Financial Tips For Missouri Residents During COVID-19
Even if you are not a farmer, there is a slim chance that your life, as well as your livelihood and savings, has not been affected by COVID. The basic tips outlined in this article can help Missouri and Iowa residents better understand how to protect, preserve, and manage personal assets during this unique time, as we ride out the pandemic together.
1. Take a Conservative Approach
Now is not the time to take big risks like taking on significant new debt if you are concerned about loss of income. However, if you feel fairly secure with your job, that doesn’t necessarily mean that you have to put off major purchases like buying a house. In fact, many argue that times of economic downturn provide opportunities for many to buy homes who ordinarily couldn’t, especially younger generations. The important thing is to be conservative with the amount of debt you can take on, and stick to the low-end of your budget.
Regarding your investments, it’s easy to feel concerned about how the erratic stock markets during this time will affect your retirement plans. But keep in mind that the recovery from COVID will likely happen quicker than our last recession, and even though it took a while, we did eventually recoup losses from the housing crisis of 2008. In the meantime:
- Don’t make any spontaneous decisions or changes to your investments or retirement savings. When markets are down, it is usually better to let them recover in time for long-term investments.
- Talk to your financial advisor to discuss your financial goals and concerns before making any changes.
- Don’t make early withdrawals if you can avoid it. Unless you are experiencing financial hardship due to the pandemic, if you take an early withdrawal from your 401k before age 59 ½, you’ll have to pay income taxes on that money, as well as a 10% penalty, forfeiting tax-advantaged growth and possibly triggering a higher tax bill.
2. Reduce Spending to Avoid Dipping into Savings
If you are experiencing a loss in income or concerned about how you will manage on reduced unemployment benefits come July, you should think about ways to reduce your spending so that you do not rely on retirement savings and investments–or worse, bad debt like credit cards and payday loans. If you are at risk of losing your home, keep in mind foreclosures have been temporarily suspended and you may qualify for temporary forbearance due to COVID-19. If you are still staying afloat but are concerned about consequences of loan-term debt, now is a good time to talk to your local lender about debt consolidation or refinancing high-interest loans, especially with the current low interest rates.
Even though you may need to reduce spending, you should strive to do so while continuing to support the local economy. Buy your food directly from local farmers. Purchase other goods from locally-owned businesses and shops. Give preference to local restaurants over chains. Local businesses need our support during this time. Only when you patronize establishments owned by members of the community will your money actually stay in our local economy, supporting our workers and their families. For more information on how to help struggling Missouri businesses, visit this Missouri Chamber of Commerce’s #BuyMO guide.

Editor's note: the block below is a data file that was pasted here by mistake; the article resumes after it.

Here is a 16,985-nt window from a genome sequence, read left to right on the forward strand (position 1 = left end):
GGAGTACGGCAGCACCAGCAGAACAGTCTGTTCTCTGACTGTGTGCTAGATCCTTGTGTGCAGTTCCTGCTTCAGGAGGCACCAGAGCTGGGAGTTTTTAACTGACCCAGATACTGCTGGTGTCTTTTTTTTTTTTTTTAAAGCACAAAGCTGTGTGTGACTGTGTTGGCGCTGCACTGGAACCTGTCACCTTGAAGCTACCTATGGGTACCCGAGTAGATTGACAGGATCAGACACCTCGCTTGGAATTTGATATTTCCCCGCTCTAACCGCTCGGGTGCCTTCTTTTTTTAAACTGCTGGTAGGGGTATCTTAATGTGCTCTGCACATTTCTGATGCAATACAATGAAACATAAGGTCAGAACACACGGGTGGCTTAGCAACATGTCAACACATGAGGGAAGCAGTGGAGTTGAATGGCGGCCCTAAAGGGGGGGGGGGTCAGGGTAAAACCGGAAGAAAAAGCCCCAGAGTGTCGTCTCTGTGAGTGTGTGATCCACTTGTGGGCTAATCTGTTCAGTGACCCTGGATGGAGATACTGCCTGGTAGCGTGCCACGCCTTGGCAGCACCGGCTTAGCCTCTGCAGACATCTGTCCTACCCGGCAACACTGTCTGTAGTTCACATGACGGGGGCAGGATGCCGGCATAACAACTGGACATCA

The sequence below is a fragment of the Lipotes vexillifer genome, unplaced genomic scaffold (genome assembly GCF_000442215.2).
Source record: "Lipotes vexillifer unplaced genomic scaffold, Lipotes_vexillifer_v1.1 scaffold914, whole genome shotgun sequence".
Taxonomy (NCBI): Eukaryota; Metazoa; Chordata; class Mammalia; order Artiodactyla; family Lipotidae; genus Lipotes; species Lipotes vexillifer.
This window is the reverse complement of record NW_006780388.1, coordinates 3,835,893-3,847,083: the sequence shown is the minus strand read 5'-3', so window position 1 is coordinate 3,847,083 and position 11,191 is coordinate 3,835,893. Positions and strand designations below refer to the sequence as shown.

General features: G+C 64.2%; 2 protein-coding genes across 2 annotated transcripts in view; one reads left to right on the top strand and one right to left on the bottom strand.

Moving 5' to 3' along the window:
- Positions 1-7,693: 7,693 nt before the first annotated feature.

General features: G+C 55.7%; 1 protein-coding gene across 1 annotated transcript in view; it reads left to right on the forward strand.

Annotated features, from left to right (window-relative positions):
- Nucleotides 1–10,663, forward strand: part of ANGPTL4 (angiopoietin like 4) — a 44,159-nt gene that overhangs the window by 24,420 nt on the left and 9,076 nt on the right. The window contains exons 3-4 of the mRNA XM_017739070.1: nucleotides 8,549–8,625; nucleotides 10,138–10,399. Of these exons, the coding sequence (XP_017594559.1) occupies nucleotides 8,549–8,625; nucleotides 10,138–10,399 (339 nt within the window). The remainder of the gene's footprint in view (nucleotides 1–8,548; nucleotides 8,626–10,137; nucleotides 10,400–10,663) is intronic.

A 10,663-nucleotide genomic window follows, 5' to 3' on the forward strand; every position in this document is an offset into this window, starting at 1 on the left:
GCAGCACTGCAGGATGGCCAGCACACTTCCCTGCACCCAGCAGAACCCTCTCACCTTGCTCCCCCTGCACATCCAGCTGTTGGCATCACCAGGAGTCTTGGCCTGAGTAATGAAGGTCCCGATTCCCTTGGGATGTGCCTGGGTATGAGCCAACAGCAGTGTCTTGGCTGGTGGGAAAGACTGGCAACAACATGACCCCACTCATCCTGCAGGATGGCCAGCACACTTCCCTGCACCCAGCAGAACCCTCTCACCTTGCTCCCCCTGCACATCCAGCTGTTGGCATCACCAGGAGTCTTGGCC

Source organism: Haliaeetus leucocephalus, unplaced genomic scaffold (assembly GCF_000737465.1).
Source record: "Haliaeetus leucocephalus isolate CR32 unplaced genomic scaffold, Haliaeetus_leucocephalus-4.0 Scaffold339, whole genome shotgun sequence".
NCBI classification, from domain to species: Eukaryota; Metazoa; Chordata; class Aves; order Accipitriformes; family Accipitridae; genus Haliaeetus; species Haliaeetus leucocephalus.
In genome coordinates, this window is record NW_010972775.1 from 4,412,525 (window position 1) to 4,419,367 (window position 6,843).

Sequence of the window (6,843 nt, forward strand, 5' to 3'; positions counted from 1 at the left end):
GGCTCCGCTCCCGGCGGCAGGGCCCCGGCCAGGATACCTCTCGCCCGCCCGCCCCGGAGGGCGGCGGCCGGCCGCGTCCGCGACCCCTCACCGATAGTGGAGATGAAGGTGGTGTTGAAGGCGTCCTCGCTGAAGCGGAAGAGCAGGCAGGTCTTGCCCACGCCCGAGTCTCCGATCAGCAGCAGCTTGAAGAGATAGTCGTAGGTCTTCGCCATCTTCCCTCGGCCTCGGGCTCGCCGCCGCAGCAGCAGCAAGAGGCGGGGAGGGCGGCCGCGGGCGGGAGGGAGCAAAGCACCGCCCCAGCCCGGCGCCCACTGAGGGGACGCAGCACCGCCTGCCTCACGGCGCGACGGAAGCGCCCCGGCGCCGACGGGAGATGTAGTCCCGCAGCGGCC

3. Prepare for Change
No matter if you are feeling financially secure right now or are already experiencing hardship, it’s crucial during times of uncertainty to prepare for potential change and disruption to your daily life.
4. Wait to Finalize Future Plans
Because there is so much uncertainty regarding COVID-19, the plans that you had for this year and the foreseeable future may not come to fruition–at least in the ways you thought. Across the country thousands of graduating high school seniors are reconsidering college, families are rethinking planned moves, and businesses are drastically changing their operations, holding off on major expansions. Likewise, it might be smart to wait–even a few months–before acting on major life plans. In as early as a few months we’ll know more about possible treatments and vaccines that could change everything in the face of COVID. But don’t stop planning for the future. Keep making contributions to retirement and college savings plans, because missed contributions now could result in big losses down the line.
5. Reach Out for Help
There are many opportunities for assistance to keep you and your family financially secure during this time. If you are struggling to make your monthly payments you may be able to put a temporary hold on your student loans or mortgage through the recently-passed CARES Act. Additionally, if you have lost any income due during this time, be sure that you have applied for the expanded unemployment benefits. You can find out more about how to apply through the Missouri Department of Labor Coronavirus Information page.
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If you are concerned about your finances and aren’t sure where to start, a good place to get advice, pandemic, or no pandemic, is your local financial institution. Your community bank can not only help you navigate mortgage forbearance or refinancing home loans, but can provide you guidance on savings and retirement planning and other major financial decisions. Contact us at BTC Bank or stop by one of our branch locations to learn more about how we can assist you as you navigate life during the pandemic.